I mostly report to Chris, one of the co-founders. I think he has been great! I also received mentorship from one of the volunteer’s husband – he doesn’t volunteer for Climate Conversation, but he has been considering helping us in some ways. I personally have benefitted from the mentorship. He gave me a lot of tips and resources on strategy planning, which would be useful for both Climate Conversations or future endeavours.
These were unexpected gifts, and I’m always very encouraged by the fact that Climate Conversations is very supportive and helpful towards one another.
I think the nature of our work doesn’t require a lot of hierarchy. Our flat hierarchy is also borne from our limitations – not having enough staff. Chris cares about workers’ rights and welfare, and he has never expected me to do overtime (OT). I think such hierarchies have its pros and cons: the pros include less stress and higher efficiency as I do not have to juggle many levels of clearances for the work that I do. Problems also get solved pretty quickly. Cons are also inevitable; they may include random tasks that I have to take on. This is especially for tasks where no one has a specific specialization in.
I totally feel that… even right now, I don’t think I am completely sure of where I am heading towards. Life is very long! I was really stressed in Year 4, because I didn’t have a clear idea of my purpose in life or for my work.
I am sure many of us have gone through this, but I’d like to say: don’t worry too much! Often, the first job gets you a foot into the field. So it doesn’t really matter if it is part time, full-time, or even just an internship. You will be able to start building your social network, and it will also put you in touch with future opportunities. Since we are young, you can try different things and experiment with new skills.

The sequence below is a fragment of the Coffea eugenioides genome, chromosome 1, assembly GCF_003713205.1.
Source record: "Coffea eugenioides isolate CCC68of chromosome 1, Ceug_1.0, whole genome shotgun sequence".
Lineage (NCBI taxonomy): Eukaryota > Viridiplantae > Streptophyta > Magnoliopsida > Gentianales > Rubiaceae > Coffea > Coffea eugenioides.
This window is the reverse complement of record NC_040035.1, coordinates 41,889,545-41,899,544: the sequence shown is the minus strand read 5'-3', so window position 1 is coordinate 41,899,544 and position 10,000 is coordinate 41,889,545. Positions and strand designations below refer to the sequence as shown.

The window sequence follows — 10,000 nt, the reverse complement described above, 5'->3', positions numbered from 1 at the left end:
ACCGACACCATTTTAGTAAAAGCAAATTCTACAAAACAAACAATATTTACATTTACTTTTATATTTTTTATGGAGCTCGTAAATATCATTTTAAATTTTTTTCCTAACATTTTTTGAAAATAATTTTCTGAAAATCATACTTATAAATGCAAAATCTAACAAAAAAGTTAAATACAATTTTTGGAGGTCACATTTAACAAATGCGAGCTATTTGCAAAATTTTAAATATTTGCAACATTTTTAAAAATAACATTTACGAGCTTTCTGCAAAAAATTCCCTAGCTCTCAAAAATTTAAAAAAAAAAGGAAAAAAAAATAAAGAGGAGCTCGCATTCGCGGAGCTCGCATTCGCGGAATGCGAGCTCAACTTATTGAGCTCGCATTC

For me, I only have 1 year to work – so I know I wanted to explore and get as much exposure as I could. Besides my internships and my current full-time job, I also had a few part-time jobs. I work part-time at the Urban Farm, an edible garden city, and I also work at a tuition centre. I also did freelance translation work. I didn’t do all of these at the same time, and it was very fun since I had the energy to do them and I got exposure to many different fields. I think this is what youth is about – having the privilege to explore different things.
There are many NGOs in Singapore, so students can firstly explore what they do. With Climate Conversations, students can take the first step by hosting a conversation! It’s super low-commitment – 2 hours on a weekday or weekend with your friends with our facilitator. Interested individuals can also volunteer with us as a facilitator.